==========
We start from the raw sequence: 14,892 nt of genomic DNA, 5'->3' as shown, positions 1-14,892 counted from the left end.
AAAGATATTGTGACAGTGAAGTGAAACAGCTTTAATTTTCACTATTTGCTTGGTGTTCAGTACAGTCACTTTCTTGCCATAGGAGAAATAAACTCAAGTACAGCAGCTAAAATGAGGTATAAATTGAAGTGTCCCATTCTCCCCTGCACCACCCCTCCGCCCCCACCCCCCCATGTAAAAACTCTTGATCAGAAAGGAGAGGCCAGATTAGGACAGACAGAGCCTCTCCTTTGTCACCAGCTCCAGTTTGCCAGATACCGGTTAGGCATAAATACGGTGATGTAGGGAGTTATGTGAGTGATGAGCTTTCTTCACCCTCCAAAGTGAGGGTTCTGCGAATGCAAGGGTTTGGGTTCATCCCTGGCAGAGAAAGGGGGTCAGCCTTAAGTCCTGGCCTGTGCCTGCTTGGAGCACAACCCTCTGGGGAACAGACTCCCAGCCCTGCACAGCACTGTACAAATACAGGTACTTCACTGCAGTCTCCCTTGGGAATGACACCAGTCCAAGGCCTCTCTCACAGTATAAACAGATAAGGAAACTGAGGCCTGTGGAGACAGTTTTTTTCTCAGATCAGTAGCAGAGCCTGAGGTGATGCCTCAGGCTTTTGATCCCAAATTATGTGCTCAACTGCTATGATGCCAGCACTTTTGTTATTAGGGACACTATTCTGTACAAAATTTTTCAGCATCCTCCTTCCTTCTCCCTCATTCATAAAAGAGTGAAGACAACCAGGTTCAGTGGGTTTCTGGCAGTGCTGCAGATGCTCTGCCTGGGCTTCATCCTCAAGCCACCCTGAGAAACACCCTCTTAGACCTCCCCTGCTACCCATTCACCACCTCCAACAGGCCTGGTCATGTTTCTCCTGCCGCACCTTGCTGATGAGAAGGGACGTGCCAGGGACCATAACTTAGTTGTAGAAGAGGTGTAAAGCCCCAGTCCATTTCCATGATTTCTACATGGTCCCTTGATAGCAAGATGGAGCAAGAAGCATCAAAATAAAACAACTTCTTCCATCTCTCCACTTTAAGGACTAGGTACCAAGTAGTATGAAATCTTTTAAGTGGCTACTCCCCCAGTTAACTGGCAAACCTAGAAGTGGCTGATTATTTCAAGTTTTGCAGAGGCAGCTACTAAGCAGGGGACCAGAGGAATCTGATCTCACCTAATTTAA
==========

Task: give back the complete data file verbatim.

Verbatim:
We start from the raw sequence: 14,892 nt of genomic DNA, 5'->3' as shown, positions 1-14,892 counted from the left end.
AAAGATATTGTGACAGTGAAGTGAAACAGCTTTAATTTTCACTATTTGCTTGGTGTTCAGTACAGTCACTTTCTTGCCATAGGAGAAATAAACTCAAGTACAGCAGCTAAAATGAGGTATAAATTGAAGTGTCCCATTCTCCCCTGCACCACCCCTCCGCCCCCACCCCCCCATGTAAAAACTCTTGATCAGAAAGGAGAGGCCAGATTAGGACAGACAGAGCCTCTCCTTTGTCACCAGCTCCAGTTTGCCAGATACCGGTTAGGCATAAATACGGTGATGTAGGGAGTTATGTGAGTGATGAGCTTTCTTCACCCTCCAAAGTGAGGGTTCTGCGAATGCAAGGGTTTGGGTTCATCCCTGGCAGAGAAAGGGGGTCAGCCTTAAGTCCTGGCCTGTGCCTGCTTGGAGCACAACCCTCTGGGGAACAGACTCCCAGCCCTGCACAGCACTGTACAAATACAGGTACTTCACTGCAGTCTCCCTTGGGAATGACACCAGTCCAAGGCCTCTCTCACAGTATAAACAGATAAGGAAACTGAGGCCTGTGGAGACAGTTTTTTTCTCAGATCAGTAGCAGAGCCTGAGGTGATGCCTCAGGCTTTTGATCCCAAATTATGTGCTCAACTGCTATGATGCCAGCACTTTTGTTATTAGGGACACTATTCTGTACAAAATTTTTCAGCATCCTCCTTCCTTCTCCCTCATTCATAAAAGAGTGAAGACAACCAGGTTCAGTGGGTTTCTGGCAGTGCTGCAGATGCTCTGCCTGGGCTTCATCCTCAAGCCACCCTGAGAAACACCCTCTTAGACCTCCCCTGCTACCCATTCACCACCTCCAACAGGCCTGGTCATGTTTCTCCTGCCGCACCTTGCTGATGAGAAGGGACGTGCCAGGGACCATAACTTAGTTGTAGAAGAGGTGTAAAGCCCCAGTCCATTTCCATGATTTCTACATGGTCCCTTGATAGCAAGATGGAGCAAGAAGCATCAAAATAAAACAACTTCTTCCATCTCTCCACTTTAAGGACTAGGTACCAAGTAGTATGAAATCTTTTAAGTGGCTACTCCCCCAGTTAACTGGCAAACCTAGAAGTGGCTGATTATTTCAAGTTTTGCAGAGGCAGCTACTAAGCAGGGGACCAGAGGAATCTGATCTCACCTAATTTAA